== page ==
Jonathan Toews is a legitimately great hockey player. He’s a talented offensive weapon, a diligent defensive presence and the captain and first-line centre of the strongest team in the NHL over the last half-decade or so.
He’s also inconsistent, at least by certain definitions. He's currently in the middle of something of a cold streak, and that's happened repeatedly over the years.
Toews has just a single goal and two points over his past nine contests. That goal came against the Winnipeg Jets on Saturday, bringing an end to Toews’ third five-or-more-game goalless drought in 2015-16. This season isn’t the first time that Toews’ offence has been hit-and-miss. He’s had long runs in each of the last three seasons where scoring was decidedly difficult.
In 2012-13, that long stretch was in the postseason; he played his first playoff game on April 30, scored his first goal on May 25 and his second goal on June 13. Chicago beat the Wild in the first round and the Kings in the third round without the benefit of a Toews goal; it got by Detroit in a seven-game second-round series with just one marker.
In 2013-14, Toews scored 12 goals in his first 25 games, then just one in his next 14. After that streak was ended by a two-goal game against Nashville, he’d score just two goals in the 15 games after that. In 2014-15, he put up a similar pattern, scoring 11 goals in his first 26 games. He’d score just four goals in his next 27 contests, a run which included a five-game, six-game and 11-game goalless drought.
Some of the problem is how we define consistency. The term “streaky scorer” is often applied to people like Phil Kessel in a pejorative way, but the truth is that scoring is almost by definition streaky. Shooting percentage varies up and down, regardless of who a player is.
Consider our example of Toews in the 2012-13 playoffs. If we move away from goals or points and look at on-ice shot metrics, he looks much, much better. Chicago had a whopping 39-to-21 edge in shots over an average hour at five-on-five when Toews was on the ice during that playoff run. His line dominated territorially, but he and Brandon Saad, in particular, just couldn’t get their shots to go in.
Although Toews’ personal results were not good, his underlying numbers were exceptional. Which says more about his personal effort level?
We also, as a hockey community, have the bad habit of saying “consistent” when we mean “good” and “inconsistent” when we mean “bad.” Matt Fenwick of the blog The Battle of Alberta wrote on this back in 2008 and used the example of a golf game between himself and Tiger Woods:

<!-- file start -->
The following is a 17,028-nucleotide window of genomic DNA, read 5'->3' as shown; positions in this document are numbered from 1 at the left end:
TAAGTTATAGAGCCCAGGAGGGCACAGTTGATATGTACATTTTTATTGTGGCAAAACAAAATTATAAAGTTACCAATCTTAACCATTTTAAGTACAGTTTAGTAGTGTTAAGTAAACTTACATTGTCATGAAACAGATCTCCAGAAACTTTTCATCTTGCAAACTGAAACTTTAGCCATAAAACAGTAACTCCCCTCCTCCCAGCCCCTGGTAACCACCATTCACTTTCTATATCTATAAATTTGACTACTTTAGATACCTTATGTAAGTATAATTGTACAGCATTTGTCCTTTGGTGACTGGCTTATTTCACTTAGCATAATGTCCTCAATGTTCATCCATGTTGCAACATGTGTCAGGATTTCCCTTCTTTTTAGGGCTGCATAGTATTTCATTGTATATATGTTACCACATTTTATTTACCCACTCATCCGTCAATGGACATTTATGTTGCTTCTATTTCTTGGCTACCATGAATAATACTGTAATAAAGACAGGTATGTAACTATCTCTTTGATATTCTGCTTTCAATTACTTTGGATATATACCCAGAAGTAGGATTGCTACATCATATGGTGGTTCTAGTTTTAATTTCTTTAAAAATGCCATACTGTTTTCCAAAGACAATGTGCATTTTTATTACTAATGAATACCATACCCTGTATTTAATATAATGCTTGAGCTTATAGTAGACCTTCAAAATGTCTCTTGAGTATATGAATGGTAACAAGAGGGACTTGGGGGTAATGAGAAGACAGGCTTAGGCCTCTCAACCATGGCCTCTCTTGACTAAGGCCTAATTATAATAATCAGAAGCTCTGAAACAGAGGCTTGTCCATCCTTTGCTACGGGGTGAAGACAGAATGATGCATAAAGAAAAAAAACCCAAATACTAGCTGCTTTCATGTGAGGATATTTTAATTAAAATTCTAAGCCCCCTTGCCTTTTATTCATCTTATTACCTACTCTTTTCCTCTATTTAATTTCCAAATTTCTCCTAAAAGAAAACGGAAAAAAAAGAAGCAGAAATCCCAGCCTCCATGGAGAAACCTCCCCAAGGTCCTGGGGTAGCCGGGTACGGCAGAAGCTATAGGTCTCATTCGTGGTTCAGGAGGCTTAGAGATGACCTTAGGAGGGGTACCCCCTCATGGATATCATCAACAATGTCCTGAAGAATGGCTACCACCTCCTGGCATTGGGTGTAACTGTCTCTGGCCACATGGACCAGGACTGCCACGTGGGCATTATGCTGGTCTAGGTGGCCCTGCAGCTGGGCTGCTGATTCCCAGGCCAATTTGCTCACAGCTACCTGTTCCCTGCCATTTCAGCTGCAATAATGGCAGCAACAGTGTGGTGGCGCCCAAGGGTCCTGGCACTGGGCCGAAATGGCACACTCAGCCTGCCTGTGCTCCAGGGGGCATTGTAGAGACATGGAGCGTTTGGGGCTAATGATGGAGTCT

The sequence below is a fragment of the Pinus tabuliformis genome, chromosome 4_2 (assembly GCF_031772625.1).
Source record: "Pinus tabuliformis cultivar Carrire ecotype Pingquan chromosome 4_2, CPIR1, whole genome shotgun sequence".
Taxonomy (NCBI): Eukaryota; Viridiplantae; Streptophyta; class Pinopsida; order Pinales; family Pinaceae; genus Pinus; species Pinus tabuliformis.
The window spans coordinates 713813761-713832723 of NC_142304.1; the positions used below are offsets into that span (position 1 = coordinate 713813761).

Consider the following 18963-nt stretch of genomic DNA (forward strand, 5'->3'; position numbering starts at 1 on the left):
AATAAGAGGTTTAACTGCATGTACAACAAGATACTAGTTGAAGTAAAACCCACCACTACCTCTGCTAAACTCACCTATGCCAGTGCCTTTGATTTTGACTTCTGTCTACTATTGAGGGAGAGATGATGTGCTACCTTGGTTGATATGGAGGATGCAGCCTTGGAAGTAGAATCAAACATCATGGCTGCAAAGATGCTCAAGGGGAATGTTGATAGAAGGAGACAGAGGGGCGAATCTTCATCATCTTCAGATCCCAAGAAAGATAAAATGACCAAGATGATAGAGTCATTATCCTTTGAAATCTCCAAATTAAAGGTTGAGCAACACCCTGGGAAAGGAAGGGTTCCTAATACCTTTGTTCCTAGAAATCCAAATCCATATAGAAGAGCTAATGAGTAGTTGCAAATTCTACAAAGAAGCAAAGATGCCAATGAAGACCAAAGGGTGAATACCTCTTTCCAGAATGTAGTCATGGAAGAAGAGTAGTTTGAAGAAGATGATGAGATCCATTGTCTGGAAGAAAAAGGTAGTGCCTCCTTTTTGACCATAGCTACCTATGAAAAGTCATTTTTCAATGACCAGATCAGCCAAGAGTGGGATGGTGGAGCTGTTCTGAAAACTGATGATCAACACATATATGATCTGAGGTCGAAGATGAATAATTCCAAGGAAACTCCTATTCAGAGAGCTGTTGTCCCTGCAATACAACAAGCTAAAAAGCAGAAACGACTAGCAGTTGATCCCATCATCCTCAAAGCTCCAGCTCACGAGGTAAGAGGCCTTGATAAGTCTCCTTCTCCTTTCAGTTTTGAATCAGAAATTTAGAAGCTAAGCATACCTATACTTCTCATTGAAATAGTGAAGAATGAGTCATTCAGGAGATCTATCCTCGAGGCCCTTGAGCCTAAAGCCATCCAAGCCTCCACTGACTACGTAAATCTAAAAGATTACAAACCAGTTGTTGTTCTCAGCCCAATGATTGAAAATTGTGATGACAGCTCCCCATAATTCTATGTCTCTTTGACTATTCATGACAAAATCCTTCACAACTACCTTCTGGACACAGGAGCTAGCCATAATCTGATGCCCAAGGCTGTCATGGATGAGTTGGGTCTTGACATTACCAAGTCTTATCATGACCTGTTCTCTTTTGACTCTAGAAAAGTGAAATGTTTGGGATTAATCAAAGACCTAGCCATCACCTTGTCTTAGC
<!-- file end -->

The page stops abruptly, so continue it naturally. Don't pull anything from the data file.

[T]here are at least a thousand golfers in North America who can hit it as far as Tiger, and make 25-foot putts on occasion. There are also duffers who have played with him in a pro-am and beaten him on a particular hole. "The difference between Tiger Woods and Other Golfer is their consistency" would be an extremely stupid, nonsensical thing to say, and yet when the contrast is less extreme, people say this all the time … And if I play a round of golf with Tiger Woods, I might tie him on the first hole, but when he beats me by 12 or 15 on the round, it won't be because I lacked consistency.
Because Toews is such a great player, he doesn’t usually get blasted with the inconsistency charge that lesser players do, even on those occasions when it’s equally valid. A guy who scores 12 goals in 25 games and then five in 30 wouldn’t normally be considered consistent, and if we pretend his name is something like “Phil Kessel” instead of Toews, it isn’t hard to figure out what the storyline would be. If a player doesn’t have the reputation shield, these streaks tend to get a lot more attention.
Toews' struggles with what we call "consistency" don’t make him overrated. He’s a legitimately great player, one who at some points scores every other game and at others goes three playoff rounds with one goal. Shooting percentage and goal-scoring is unpredictable over short spans; that’s just the way hockey is.
Jonathan Willis covers the NHL for Bleacher Report. Follow him on Twitter for more of his work.